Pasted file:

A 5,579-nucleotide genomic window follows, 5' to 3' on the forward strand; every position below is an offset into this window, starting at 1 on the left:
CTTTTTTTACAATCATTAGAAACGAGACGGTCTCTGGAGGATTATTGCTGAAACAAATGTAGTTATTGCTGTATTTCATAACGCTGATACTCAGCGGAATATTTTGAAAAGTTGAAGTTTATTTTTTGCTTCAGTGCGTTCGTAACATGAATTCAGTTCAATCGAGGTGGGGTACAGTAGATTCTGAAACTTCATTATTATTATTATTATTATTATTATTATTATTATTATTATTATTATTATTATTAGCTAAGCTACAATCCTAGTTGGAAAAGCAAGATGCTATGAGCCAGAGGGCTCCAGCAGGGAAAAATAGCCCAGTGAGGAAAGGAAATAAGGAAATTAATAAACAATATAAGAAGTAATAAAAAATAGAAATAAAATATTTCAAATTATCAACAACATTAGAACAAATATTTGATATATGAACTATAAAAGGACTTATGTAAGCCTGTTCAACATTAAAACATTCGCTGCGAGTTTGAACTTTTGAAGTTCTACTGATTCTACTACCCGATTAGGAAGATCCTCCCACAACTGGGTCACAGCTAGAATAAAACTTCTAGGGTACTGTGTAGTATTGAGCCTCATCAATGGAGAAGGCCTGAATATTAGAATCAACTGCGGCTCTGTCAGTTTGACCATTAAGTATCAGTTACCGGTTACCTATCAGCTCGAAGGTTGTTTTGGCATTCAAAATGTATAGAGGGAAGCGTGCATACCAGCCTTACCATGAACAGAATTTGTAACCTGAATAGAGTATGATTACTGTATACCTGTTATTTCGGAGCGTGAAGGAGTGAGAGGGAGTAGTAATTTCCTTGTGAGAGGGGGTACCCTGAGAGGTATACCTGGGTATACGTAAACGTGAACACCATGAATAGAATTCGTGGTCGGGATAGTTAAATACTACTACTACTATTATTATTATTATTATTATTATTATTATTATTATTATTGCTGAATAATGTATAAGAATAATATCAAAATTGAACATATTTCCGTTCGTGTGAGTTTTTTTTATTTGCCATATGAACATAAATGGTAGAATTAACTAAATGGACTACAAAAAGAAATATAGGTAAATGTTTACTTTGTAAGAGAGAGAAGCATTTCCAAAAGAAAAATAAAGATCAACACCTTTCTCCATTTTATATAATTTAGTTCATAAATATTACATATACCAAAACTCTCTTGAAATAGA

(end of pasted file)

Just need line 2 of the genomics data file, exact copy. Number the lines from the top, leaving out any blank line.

CTTTTTTTACAATCATTAGAAACGAGACGGTCTCTGGAGGATTATTGCTGAAACAAATGTAGTTATTGCTGTATTTCATAACGCTGATACTCAGCGGAATATTTTGAAAAGTTGAAGTTTATTTTTTGCTTCAGTGCGTTCGTAACATGAATTCAGTTCAATCGAGGTGGGGTACAGTAGATTCTGAAACTTCATTATTATTATTATTATTATTATTATTATTATTATTATTATTATTATTATTATTAGCTAAGCTACAATCCTAGTTGGAAAAGCAAGATGCTATGAGCCAGAGGGCTCCAGCAGGGAAAAATAGCCCAGTGAGGAAAGGAAATAAGGAAATTAATAAACAATATAAGAAGTAATAAAAAATAGAAATAAAATATTTCAAATTATCAACAACATTAGAACAAATATTTGATATATGAACTATAAAAGGACTTATGTAAGCCTGTTCAACATTAAAACATTCGCTGCGAGTTTGAACTTTTGAAGTTCTACTGATTCTACTACCCGATTAGGAAGATCCTCCCACAACTGGGTCACAGCTAGAATAAAACTTCTAGGGTACTGTGTAGTATTGAGCCTCATCAATGGAGAAGGCCTGAATATTAGAATCAACTGCGGCTCTGTCAGTTTGACCATTAAGTATCAGTTACCGGTTACCTATCAGCTCGAAGGTTGTTTTGGCATTCAAAATGTATAGAGGGAAGCGTGCATACCAGCCTTACCATGAACAGAATTTGTAACCTGAATAGAGTATGATTACTGTATACCTGTTATTTCGGAGCGTGAAGGAGTGAGAGGGAGTAGTAATTTCCTTGTGAGAGGGGGTACCCTGAGAGGTATACCTGGGTATACGTAAACGTGAACACCATGAATAGAATTCGTGGTCGGGATAGTTAAATACTACTACTACTATTATTATTATTATTATTATTATTATTATTATTATTATTGCTGAATAATGTATAAGAATAATATCAAAATTGAACATATTTCCGTTCGTGTGAGTTTTTTTTATTTGCCATATGAACATAAATGGTAGAATTAACTAAATGGACTACAAAAAGAAATATAGGTAAATGTTTACTTTGTAAGAGAGAGAAGCATTTCCAAAAGAAAAATAAAGATCAACACCTTTCTCCATTTTATATAATTTAGTTCATAAATATTACATATACCAAAACTCTCTTGAAATAGA